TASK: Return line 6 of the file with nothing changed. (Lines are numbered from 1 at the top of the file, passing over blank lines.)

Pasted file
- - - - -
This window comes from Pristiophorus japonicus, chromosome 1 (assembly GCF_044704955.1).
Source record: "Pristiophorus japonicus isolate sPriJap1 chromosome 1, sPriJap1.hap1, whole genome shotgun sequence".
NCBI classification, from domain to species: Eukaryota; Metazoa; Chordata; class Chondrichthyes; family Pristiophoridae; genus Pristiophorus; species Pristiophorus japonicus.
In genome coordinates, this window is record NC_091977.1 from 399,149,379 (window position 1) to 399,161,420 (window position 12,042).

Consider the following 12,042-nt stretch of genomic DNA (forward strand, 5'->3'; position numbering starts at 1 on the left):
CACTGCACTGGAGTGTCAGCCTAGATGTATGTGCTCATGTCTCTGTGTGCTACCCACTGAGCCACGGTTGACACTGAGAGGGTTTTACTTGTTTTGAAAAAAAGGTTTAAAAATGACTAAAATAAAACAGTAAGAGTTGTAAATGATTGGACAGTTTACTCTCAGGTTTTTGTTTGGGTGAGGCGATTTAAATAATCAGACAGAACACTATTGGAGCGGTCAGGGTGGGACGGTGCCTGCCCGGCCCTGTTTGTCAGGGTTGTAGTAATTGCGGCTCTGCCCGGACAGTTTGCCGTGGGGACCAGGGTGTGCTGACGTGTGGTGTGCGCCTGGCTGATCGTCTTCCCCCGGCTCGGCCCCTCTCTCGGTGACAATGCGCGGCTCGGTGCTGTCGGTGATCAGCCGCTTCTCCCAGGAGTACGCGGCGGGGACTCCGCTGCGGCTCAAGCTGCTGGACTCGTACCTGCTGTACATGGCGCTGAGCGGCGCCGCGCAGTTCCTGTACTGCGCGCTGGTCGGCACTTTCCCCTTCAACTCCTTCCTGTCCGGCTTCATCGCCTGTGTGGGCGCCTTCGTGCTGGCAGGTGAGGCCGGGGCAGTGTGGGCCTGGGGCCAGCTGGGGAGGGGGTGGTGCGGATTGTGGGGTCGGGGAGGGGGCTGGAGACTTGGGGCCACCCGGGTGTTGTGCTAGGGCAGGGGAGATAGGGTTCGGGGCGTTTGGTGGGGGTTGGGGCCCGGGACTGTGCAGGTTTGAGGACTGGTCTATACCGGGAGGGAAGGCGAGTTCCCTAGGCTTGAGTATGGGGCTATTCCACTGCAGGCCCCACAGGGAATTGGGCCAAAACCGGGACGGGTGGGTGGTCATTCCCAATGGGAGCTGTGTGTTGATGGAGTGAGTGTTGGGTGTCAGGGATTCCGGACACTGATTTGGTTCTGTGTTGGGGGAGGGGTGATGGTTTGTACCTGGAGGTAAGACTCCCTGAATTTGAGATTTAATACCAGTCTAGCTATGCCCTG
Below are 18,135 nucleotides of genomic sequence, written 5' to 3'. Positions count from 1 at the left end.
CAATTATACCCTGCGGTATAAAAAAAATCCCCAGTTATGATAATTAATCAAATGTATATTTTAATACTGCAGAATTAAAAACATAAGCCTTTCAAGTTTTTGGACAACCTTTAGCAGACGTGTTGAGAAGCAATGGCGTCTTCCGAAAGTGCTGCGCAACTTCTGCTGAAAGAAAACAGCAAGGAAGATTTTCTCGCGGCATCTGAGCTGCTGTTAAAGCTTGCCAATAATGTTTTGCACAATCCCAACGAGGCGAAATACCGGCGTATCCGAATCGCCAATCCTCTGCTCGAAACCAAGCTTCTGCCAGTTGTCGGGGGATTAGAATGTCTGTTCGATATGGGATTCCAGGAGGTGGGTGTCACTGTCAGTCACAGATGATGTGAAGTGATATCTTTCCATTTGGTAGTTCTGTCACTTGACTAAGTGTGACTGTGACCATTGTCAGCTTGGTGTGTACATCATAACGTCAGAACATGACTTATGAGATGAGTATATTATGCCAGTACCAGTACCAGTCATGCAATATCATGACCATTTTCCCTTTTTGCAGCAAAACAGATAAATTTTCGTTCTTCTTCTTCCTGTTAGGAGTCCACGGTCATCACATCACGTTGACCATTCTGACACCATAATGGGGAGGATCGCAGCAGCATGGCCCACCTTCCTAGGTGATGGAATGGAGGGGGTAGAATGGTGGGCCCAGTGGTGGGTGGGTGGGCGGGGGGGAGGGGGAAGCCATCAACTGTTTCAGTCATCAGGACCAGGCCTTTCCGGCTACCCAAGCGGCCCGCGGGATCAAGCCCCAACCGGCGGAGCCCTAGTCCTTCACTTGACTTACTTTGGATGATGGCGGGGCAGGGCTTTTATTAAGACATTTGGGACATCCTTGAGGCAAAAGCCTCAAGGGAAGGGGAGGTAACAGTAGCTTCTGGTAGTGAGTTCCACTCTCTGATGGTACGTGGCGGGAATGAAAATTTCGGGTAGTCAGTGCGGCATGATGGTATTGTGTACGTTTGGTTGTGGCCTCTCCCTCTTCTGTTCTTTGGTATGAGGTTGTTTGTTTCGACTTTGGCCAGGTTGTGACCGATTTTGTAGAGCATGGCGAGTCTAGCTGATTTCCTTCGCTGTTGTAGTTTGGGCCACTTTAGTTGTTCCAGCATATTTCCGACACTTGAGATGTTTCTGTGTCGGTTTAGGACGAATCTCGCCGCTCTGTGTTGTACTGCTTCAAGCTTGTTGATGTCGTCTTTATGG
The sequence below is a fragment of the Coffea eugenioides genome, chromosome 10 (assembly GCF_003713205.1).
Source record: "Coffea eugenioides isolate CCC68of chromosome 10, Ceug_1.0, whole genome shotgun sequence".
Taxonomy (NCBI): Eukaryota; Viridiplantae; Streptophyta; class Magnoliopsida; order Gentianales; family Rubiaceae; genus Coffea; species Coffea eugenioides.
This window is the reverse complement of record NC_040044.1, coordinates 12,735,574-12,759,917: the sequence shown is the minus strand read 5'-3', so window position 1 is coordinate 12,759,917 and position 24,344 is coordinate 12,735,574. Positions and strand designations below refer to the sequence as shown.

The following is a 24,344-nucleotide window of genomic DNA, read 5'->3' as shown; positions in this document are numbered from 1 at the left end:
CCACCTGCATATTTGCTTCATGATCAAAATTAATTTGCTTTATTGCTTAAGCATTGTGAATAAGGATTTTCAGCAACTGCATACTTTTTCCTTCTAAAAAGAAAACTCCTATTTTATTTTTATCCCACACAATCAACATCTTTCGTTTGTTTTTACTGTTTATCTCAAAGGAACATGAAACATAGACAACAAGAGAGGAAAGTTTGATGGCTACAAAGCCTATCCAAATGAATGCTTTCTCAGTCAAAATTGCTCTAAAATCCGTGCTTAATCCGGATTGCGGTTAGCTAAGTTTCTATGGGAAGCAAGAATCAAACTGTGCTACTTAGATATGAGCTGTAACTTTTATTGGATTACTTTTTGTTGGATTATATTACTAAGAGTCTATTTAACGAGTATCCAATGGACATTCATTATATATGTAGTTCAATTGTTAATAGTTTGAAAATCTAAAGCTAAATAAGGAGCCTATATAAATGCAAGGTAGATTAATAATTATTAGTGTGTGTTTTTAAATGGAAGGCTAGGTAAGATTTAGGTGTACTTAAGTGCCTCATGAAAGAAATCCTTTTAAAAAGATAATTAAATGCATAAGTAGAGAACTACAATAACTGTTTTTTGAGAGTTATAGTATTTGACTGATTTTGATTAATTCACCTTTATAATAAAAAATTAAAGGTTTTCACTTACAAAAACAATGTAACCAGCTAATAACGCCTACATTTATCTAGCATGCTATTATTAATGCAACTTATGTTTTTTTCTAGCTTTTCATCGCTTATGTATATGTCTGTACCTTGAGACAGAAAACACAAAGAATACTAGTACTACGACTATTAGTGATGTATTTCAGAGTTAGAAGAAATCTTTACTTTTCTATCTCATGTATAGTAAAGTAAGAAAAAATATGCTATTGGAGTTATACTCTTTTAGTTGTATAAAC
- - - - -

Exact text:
CACTGCACTGGAGTGTCAGCCTAGATGTATGTGCTCATGTCTCTGTGTGCTACCCACTGAGCCACGGTTGACACTGAGAGGGTTTTACTTGTTTTGAAAAAAAGGTTTAAAAATGACTAAAATAAAACAGTAAGAGTTGTAAATGATTGGACAGTTTACTCTCAGGTTTTTGTTTGGGTGAGGCGATTTAAATAATCAGACAGAACACTATTGGAGCGGTCAGGGTGGGACGGTGCCTGCCCGGCCCTGTTTGTCAGGGTTGTAGTAATTGCGGCTCTGCCCGGACAGTTTGCCGTGGGGACCAGGGTGTGCTGACGTGTGGTGTGCGCCTGGCTGATCGTCTTCCCCCGGCTCGGCCCCTCTCTCGGTGACAATGCGCGGCTCGGTGCTGTCGGTGATCAGCCGCTTCTCCCAGGAGTACGCGGCGGGGACTCCGCTGCGGCTCAAGCTGCTGGACTCGTACCTGCTGTACATGGCGCTGAGCGGCGCCGCGCAGTTCCTGTACTGCGCGCTGGTCGGCACTTTCCCCTTCAACTCCTTCCTGTCCGGCTTCATCGCCTGTGTGGGCGCCTTCGTGCTGGCAGGTGAGGCCGGGGCAGTGTGGGCCTGGGGCCAGCTGGGGAGGGGGTGGTGCGGATTGTGGGGTCGGGGAGGGGGCTGGAGACTTGGGGCCACCCGGGTGTTGTGCTAGGGCAGGGGAGATAGGGTTCGGGGCGTTTGGTGGGGGTTGGGGCCCGGGACTGTGCAGGTTTGAGGACTGGTCTATACCGGGAGGGAAGGCGAGTTCCCTAGGCTTGAGTATGGGGCTATTCCACTGCAGGCCCCACAGGGAATTGGGCCAAAACCGGGACGGGTGGGTGGTCATTCCCAATGGGAGCTGTGTGTTGATGGAGTGAGTGTTGGGTGTCAGGGATTCCGGACACTGATTTGGTTCTGTGTTGGGGGAGGGGTGATGGTTTGTACCTGGAGGTAAGACTCCCTGAATTTGAGATTTAATACCAGTCTAGCTATGCCCTG